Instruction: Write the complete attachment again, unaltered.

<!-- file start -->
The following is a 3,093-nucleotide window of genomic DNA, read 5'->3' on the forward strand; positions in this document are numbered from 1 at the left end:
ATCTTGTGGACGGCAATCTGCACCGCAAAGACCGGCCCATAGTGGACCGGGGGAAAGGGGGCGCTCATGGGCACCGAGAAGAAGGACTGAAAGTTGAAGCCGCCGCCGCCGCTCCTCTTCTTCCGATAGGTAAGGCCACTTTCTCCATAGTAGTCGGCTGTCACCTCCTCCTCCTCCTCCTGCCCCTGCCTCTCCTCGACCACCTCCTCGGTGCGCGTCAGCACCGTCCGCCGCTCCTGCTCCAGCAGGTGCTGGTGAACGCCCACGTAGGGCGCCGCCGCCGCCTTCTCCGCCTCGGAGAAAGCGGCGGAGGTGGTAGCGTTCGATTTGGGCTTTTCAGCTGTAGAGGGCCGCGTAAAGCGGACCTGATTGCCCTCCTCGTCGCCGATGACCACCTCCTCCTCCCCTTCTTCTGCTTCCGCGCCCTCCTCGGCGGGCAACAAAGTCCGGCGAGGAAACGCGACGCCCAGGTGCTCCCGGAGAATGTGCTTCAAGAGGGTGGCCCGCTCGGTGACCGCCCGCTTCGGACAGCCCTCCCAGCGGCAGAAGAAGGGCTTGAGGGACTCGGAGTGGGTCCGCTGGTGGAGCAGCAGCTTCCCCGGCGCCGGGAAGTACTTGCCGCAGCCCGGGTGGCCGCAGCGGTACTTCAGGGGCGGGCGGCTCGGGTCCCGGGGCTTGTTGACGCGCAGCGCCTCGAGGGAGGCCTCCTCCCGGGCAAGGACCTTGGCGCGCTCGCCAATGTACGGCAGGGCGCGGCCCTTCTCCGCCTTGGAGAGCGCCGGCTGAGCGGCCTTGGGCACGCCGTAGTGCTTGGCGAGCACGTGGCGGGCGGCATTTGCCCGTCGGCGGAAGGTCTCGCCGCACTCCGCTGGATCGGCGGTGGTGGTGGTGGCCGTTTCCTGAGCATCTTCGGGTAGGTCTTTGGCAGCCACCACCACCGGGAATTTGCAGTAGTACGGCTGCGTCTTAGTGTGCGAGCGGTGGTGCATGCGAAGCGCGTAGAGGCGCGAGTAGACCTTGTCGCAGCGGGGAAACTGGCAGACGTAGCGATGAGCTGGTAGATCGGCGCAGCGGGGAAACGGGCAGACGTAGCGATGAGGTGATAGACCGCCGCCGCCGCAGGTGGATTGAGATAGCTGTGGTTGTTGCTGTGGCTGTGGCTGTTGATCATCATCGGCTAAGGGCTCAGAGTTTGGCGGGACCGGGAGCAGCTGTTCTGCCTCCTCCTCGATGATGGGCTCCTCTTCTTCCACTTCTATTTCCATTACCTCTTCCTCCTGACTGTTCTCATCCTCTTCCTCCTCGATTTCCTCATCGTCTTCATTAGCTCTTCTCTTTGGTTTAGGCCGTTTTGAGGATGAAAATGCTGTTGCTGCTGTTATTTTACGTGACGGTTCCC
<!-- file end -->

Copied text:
The following is a 3,093-nucleotide window of genomic DNA, read 5'->3' on the forward strand; positions in this document are numbered from 1 at the left end:
ATCTTGTGGACGGCAATCTGCACCGCAAAGACCGGCCCATAGTGGACCGGGGGAAAGGGGGCGCTCATGGGCACCGAGAAGAAGGACTGAAAGTTGAAGCCGCCGCCGCCGCTCCTCTTCTTCCGATAGGTAAGGCCACTTTCTCCATAGTAGTCGGCTGTCACCTCCTCCTCCTCCTCCTGCCCCTGCCTCTCCTCGACCACCTCCTCGGTGCGCGTCAGCACCGTCCGCCGCTCCTGCTCCAGCAGGTGCTGGTGAACGCCCACGTAGGGCGCCGCCGCCGCCTTCTCCGCCTCGGAGAAAGCGGCGGAGGTGGTAGCGTTCGATTTGGGCTTTTCAGCTGTAGAGGGCCGCGTAAAGCGGACCTGATTGCCCTCCTCGTCGCCGATGACCACCTCCTCCTCCCCTTCTTCTGCTTCCGCGCCCTCCTCGGCGGGCAACAAAGTCCGGCGAGGAAACGCGACGCCCAGGTGCTCCCGGAGAATGTGCTTCAAGAGGGTGGCCCGCTCGGTGACCGCCCGCTTCGGACAGCCCTCCCAGCGGCAGAAGAAGGGCTTGAGGGACTCGGAGTGGGTCCGCTGGTGGAGCAGCAGCTTCCCCGGCGCCGGGAAGTACTTGCCGCAGCCCGGGTGGCCGCAGCGGTACTTCAGGGGCGGGCGGCTCGGGTCCCGGGGCTTGTTGACGCGCAGCGCCTCGAGGGAGGCCTCCTCCCGGGCAAGGACCTTGGCGCGCTCGCCAATGTACGGCAGGGCGCGGCCCTTCTCCGCCTTGGAGAGCGCCGGCTGAGCGGCCTTGGGCACGCCGTAGTGCTTGGCGAGCACGTGGCGGGCGGCATTTGCCCGTCGGCGGAAGGTCTCGCCGCACTCCGCTGGATCGGCGGTGGTGGTGGTGGCCGTTTCCTGAGCATCTTCGGGTAGGTCTTTGGCAGCCACCACCACCGGGAATTTGCAGTAGTACGGCTGCGTCTTAGTGTGCGAGCGGTGGTGCATGCGAAGCGCGTAGAGGCGCGAGTAGACCTTGTCGCAGCGGGGAAACTGGCAGACGTAGCGATGAGCTGGTAGATCGGCGCAGCGGGGAAACGGGCAGACGTAGCGATGAGGTGATAGACCGCCGCCGCCGCAGGTGGATTGAGATAGCTGTGGTTGTTGCTGTGGCTGTGGCTGTTGATCATCATCGGCTAAGGGCTCAGAGTTTGGCGGGACCGGGAGCAGCTGTTCTGCCTCCTCCTCGATGATGGGCTCCTCTTCTTCCACTTCTATTTCCATTACCTCTTCCTCCTGACTGTTCTCATCCTCTTCCTCCTCGATTTCCTCATCGTCTTCATTAGCTCTTCTCTTTGGTTTAGGCCGTTTTGAGGATGAAAATGCTGTTGCTGCTGTTATTTTACGTGACGGTTCCC